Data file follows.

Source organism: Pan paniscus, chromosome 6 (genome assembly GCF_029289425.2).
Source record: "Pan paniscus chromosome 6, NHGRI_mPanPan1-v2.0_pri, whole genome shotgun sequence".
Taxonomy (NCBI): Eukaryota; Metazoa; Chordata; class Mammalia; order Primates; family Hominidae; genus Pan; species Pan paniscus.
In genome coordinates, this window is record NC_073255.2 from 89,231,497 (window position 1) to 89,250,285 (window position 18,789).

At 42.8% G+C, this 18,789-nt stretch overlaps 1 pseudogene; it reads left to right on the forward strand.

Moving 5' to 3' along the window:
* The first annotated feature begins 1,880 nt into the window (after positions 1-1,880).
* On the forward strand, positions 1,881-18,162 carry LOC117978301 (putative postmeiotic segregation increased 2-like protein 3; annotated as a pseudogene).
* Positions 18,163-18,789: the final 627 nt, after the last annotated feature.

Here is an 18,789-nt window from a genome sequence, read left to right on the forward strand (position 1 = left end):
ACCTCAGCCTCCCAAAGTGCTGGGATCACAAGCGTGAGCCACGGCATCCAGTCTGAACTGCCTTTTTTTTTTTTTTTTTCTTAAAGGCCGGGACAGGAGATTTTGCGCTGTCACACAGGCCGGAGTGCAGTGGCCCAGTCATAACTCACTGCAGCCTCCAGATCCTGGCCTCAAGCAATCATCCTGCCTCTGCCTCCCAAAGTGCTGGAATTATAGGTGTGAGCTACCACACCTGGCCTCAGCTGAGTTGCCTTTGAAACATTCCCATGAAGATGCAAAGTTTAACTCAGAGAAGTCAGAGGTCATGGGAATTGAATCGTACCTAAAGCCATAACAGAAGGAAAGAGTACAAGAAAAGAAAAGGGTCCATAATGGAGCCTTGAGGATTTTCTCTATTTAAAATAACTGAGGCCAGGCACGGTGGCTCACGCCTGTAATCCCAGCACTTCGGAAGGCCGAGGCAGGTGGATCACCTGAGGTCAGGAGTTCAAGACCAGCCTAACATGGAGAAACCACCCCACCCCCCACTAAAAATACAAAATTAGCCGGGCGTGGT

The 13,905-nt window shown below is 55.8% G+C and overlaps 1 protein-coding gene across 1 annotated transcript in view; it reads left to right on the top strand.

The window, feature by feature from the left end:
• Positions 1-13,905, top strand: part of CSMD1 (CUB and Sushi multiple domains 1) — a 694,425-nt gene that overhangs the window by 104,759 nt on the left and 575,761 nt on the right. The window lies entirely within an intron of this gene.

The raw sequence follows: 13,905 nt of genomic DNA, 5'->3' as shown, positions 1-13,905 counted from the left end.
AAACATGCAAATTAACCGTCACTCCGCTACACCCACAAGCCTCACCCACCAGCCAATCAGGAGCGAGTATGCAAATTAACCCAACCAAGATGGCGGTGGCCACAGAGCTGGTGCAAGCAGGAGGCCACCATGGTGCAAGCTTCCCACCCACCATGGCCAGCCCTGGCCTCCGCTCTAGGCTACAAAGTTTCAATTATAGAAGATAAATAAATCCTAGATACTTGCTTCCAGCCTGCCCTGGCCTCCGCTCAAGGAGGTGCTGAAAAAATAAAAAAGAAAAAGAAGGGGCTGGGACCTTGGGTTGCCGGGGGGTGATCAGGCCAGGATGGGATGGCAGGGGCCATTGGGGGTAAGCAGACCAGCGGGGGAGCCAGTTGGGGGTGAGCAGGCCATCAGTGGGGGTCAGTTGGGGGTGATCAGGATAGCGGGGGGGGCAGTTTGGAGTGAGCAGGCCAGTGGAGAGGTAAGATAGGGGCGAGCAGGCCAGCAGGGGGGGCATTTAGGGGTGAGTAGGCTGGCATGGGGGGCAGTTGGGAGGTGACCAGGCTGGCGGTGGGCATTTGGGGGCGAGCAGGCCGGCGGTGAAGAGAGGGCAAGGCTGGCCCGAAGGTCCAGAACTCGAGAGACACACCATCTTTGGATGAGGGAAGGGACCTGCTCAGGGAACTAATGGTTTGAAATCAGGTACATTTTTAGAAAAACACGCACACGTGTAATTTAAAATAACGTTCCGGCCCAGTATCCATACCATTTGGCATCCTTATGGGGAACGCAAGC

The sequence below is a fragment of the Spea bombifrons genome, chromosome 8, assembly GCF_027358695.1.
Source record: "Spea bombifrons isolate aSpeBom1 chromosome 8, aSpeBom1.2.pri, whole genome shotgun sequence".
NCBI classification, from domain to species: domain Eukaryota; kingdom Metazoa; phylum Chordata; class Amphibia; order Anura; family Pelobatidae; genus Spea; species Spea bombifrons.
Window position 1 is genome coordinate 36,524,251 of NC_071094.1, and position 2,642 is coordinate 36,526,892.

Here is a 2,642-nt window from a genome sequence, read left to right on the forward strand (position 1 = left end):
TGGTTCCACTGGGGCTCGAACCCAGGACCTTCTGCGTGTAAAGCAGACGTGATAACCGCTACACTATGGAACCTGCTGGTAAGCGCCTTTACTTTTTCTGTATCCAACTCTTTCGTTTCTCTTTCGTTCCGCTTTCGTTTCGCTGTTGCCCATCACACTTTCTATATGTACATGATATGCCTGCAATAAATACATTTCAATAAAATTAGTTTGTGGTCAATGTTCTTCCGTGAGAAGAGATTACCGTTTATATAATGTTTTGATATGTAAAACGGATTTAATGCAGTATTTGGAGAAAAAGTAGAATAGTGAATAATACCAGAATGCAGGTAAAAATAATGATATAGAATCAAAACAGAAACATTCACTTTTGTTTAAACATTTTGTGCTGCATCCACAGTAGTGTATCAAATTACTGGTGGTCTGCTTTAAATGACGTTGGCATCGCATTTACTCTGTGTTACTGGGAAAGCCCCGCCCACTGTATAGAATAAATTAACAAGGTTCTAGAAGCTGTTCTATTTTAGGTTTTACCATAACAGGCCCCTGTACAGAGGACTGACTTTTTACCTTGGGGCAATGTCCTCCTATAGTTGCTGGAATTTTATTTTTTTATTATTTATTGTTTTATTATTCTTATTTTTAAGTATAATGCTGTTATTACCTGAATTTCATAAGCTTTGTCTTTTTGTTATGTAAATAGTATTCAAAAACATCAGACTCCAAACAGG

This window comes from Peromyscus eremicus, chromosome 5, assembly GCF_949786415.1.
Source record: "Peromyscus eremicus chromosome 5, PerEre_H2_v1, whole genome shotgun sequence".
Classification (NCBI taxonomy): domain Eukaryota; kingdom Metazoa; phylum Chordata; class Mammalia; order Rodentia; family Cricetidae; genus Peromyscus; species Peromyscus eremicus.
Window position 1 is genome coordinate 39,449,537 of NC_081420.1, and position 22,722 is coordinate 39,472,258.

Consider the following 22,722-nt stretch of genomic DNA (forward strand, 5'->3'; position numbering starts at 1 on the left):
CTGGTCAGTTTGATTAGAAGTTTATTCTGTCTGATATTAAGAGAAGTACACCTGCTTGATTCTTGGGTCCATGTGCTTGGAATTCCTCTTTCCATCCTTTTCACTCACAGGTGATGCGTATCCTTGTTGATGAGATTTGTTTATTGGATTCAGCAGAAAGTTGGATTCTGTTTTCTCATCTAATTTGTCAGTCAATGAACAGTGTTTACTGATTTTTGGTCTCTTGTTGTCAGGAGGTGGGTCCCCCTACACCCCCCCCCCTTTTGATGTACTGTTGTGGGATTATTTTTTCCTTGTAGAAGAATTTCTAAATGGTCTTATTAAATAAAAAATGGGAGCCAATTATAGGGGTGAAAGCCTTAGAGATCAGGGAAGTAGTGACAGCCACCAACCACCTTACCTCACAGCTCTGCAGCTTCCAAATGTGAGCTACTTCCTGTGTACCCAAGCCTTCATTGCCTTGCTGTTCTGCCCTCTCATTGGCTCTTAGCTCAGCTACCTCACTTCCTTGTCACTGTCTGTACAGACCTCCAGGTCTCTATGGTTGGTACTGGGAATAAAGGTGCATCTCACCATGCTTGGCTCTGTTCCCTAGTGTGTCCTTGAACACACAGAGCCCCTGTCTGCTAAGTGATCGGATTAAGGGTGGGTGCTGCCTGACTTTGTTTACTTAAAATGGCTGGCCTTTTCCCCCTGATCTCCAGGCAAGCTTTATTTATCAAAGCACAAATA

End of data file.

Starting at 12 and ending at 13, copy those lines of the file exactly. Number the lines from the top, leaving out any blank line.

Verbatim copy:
The 13,905-nt window shown below is 55.8% G+C and overlaps 1 protein-coding gene across 1 annotated transcript in view; it reads left to right on the top strand.

The window, feature by feature from the left end: